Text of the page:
A day in the life of a mobile welding business might involve repairing an excavator bucket, building a steel fence or fixing a wastewater system. The variety of the work — and the ability to apply problem-solving skills — is what many welders love about it.
It’s often a winding path that leads operators into field fabrication and mobile welding. Whether your background involves welding in oil fields, heavy equipment repair or building race car chassis, these experiences can provide a good foundation for a field fabrication business.
What are the most important things to consider when starting a mobile welding business, and what types of tools and equipment will you need most? Get some tips from three field fabrication professionals.
Varied backgrounds in welding
- Mike McAllister is a fabricator for a fisheries and wildlife agency in West Virginia. For many years, he’s had a side business taking on welding and field fabrication projects, mostly working on heavy and compact equipment. As a teen, he taught himself welding and mechanic skills to work on bikes and other projects.
- David DeMoise owns DeMoise Welding and Fabrication in Dallas. He took up welding in high school to work on his truck suspension. He later earned his associate degree and spent time welding stainless steel pipe in paper mills, working in structural construction and welding race car chassis. He got more into maintenance and repair when he worked at a crane company.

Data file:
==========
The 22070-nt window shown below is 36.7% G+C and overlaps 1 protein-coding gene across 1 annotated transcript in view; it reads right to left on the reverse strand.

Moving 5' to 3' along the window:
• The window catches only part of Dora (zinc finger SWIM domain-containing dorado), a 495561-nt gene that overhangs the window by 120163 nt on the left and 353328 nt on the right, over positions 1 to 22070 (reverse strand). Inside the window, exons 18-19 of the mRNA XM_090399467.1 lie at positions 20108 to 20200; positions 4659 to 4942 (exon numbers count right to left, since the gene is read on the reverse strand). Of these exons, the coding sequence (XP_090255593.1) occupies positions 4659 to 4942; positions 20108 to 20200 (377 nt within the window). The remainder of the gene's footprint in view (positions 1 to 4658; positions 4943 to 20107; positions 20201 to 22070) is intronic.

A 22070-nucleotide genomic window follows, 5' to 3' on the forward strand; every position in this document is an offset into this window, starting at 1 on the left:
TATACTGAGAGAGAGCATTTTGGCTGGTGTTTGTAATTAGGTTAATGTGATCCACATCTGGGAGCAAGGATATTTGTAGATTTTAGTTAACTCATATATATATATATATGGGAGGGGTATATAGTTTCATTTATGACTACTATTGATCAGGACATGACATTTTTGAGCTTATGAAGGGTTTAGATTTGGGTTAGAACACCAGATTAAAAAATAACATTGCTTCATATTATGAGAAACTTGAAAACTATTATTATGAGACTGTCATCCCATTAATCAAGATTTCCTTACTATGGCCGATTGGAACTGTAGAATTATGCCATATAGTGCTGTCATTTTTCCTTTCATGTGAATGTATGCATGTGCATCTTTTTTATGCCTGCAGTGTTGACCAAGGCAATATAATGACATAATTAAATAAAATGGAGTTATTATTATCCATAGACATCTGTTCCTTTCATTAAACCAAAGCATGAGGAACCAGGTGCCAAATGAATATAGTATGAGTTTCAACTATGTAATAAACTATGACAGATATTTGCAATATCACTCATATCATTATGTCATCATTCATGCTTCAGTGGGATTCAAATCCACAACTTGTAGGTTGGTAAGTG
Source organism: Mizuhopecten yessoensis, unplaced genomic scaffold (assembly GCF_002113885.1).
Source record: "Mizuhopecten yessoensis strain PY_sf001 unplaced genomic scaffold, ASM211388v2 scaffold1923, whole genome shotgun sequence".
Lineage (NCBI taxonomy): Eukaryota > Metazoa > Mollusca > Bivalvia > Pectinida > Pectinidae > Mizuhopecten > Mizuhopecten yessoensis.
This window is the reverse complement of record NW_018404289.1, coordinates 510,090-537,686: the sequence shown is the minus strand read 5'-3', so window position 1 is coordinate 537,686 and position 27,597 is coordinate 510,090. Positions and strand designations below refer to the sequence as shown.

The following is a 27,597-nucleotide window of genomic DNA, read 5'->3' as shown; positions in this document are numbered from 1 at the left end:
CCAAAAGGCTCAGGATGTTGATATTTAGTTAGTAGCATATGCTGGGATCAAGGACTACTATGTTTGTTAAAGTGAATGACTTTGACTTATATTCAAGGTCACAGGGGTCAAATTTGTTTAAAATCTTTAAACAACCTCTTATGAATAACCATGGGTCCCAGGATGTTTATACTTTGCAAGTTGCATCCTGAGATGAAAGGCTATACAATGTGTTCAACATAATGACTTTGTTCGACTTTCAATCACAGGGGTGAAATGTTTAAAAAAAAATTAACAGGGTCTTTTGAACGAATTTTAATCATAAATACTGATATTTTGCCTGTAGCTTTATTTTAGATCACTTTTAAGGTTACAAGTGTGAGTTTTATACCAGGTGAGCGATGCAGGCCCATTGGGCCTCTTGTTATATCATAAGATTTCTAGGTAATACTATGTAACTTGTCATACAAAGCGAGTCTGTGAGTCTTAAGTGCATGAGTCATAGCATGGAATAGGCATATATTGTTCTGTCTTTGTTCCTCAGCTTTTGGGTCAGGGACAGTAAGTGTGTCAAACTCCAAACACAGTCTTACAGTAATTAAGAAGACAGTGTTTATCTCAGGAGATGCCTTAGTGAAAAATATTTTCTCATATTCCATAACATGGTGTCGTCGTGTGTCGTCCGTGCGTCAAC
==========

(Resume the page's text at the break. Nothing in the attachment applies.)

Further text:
- Isaac Carrion owns Welding Repair Services in Austin, Texas. He started welding in high school FFA and then attended Texas State Technical College to study welding. He spent about a decade working in various welding shops before launching his business.
The range of work in mobile welding
Demand is often so high for mobile welding services that word of mouth is all that’s needed. McAllister, DeMoise and Carrion say they work with a lot of repeat customers.
“I work for probably five contractors, and I call them up or they call me up if they need work,” McAllister says.
DeMoise estimates he splits his time equally between shop and field work. He often repairs and modifies excavator buckets — putting on new ears or larger bushings so they can be used on different sized machines. He tries to book only one critical project per day to give himself flexibility.
Some jobs take a few hours, while others can last a week or more. That can be tough on scheduling, so it’s important to have flexibility in your schedule and good customer relationships when jobs need to be adjusted.
“Heavy equipment repair keeps me really busy. I work on bulldozers, large trenching machines, excavator booms, backhoes. I’d say 90% or more of my work is in the field,” Carrion says. “But I also do small repairs or fabrication on aluminum or stainless steel in my shop.”